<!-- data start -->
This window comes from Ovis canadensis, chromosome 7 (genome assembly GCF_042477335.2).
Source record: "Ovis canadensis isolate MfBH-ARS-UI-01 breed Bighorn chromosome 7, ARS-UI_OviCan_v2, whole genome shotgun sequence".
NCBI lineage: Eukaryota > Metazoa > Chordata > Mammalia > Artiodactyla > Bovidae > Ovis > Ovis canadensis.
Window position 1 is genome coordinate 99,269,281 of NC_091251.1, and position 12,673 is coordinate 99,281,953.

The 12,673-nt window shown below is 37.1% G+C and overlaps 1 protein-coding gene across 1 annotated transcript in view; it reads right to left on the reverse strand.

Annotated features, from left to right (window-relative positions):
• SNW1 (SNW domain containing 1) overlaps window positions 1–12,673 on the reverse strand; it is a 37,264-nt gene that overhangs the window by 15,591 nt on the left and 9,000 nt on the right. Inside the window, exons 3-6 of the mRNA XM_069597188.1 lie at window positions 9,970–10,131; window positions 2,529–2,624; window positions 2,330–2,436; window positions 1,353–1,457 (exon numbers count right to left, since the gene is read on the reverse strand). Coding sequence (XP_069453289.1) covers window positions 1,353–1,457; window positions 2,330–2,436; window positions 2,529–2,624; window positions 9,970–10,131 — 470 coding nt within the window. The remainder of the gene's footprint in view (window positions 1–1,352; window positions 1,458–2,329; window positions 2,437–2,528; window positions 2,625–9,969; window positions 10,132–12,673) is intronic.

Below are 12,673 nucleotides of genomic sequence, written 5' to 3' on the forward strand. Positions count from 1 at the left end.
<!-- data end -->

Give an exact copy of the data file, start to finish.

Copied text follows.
This window comes from Ovis canadensis, chromosome 7 (genome assembly GCF_042477335.2).
Source record: "Ovis canadensis isolate MfBH-ARS-UI-01 breed Bighorn chromosome 7, ARS-UI_OviCan_v2, whole genome shotgun sequence".
NCBI lineage: Eukaryota > Metazoa > Chordata > Mammalia > Artiodactyla > Bovidae > Ovis > Ovis canadensis.
Window position 1 is genome coordinate 99,269,281 of NC_091251.1, and position 12,673 is coordinate 99,281,953.

The 12,673-nt window shown below is 37.1% G+C and overlaps 1 protein-coding gene across 1 annotated transcript in view; it reads right to left on the reverse strand.

Annotated features, from left to right (window-relative positions):
• SNW1 (SNW domain containing 1) overlaps window positions 1–12,673 on the reverse strand; it is a 37,264-nt gene that overhangs the window by 15,591 nt on the left and 9,000 nt on the right. Inside the window, exons 3-6 of the mRNA XM_069597188.1 lie at window positions 9,970–10,131; window positions 2,529–2,624; window positions 2,330–2,436; window positions 1,353–1,457 (exon numbers count right to left, since the gene is read on the reverse strand). Coding sequence (XP_069453289.1) covers window positions 1,353–1,457; window positions 2,330–2,436; window positions 2,529–2,624; window positions 9,970–10,131 — 470 coding nt within the window. The remainder of the gene's footprint in view (window positions 1–1,352; window positions 1,458–2,329; window positions 2,437–2,528; window positions 2,625–9,969; window positions 10,132–12,673) is intronic.

Below are 12,673 nucleotides of genomic sequence, written 5' to 3' on the forward strand. Positions count from 1 at the left end.